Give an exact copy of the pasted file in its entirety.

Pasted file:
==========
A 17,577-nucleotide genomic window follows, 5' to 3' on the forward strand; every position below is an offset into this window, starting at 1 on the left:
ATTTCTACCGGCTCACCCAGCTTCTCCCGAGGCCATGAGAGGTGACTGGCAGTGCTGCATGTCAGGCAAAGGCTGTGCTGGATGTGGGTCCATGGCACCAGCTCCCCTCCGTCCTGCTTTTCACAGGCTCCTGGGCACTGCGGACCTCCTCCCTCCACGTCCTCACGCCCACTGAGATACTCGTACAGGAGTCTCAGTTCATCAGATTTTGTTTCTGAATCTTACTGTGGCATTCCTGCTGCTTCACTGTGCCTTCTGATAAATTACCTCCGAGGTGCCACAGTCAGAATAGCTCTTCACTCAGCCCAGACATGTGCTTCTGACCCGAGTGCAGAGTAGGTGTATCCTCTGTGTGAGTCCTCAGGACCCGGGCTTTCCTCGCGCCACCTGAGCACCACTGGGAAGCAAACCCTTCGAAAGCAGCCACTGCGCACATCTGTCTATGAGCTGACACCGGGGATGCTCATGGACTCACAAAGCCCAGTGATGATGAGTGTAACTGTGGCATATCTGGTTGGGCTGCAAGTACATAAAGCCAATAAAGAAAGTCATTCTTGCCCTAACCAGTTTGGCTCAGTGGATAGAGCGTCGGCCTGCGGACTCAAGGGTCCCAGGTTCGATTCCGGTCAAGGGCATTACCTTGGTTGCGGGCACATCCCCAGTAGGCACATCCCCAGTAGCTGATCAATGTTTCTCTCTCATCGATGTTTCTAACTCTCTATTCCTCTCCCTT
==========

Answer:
A 17,577-nucleotide genomic window follows, 5' to 3' on the forward strand; every position below is an offset into this window, starting at 1 on the left:
ATTTCTACCGGCTCACCCAGCTTCTCCCGAGGCCATGAGAGGTGACTGGCAGTGCTGCATGTCAGGCAAAGGCTGTGCTGGATGTGGGTCCATGGCACCAGCTCCCCTCCGTCCTGCTTTTCACAGGCTCCTGGGCACTGCGGACCTCCTCCCTCCACGTCCTCACGCCCACTGAGATACTCGTACAGGAGTCTCAGTTCATCAGATTTTGTTTCTGAATCTTACTGTGGCATTCCTGCTGCTTCACTGTGCCTTCTGATAAATTACCTCCGAGGTGCCACAGTCAGAATAGCTCTTCACTCAGCCCAGACATGTGCTTCTGACCCGAGTGCAGAGTAGGTGTATCCTCTGTGTGAGTCCTCAGGACCCGGGCTTTCCTCGCGCCACCTGAGCACCACTGGGAAGCAAACCCTTCGAAAGCAGCCACTGCGCACATCTGTCTATGAGCTGACACCGGGGATGCTCATGGACTCACAAAGCCCAGTGATGATGAGTGTAACTGTGGCATATCTGGTTGGGCTGCAAGTACATAAAGCCAATAAAGAAAGTCATTCTTGCCCTAACCAGTTTGGCTCAGTGGATAGAGCGTCGGCCTGCGGACTCAAGGGTCCCAGGTTCGATTCCGGTCAAGGGCATTACCTTGGTTGCGGGCACATCCCCAGTAGGCACATCCCCAGTAGCTGATCAATGTTTCTCTCTCATCGATGTTTCTAACTCTCTATTCCTCTCCCTT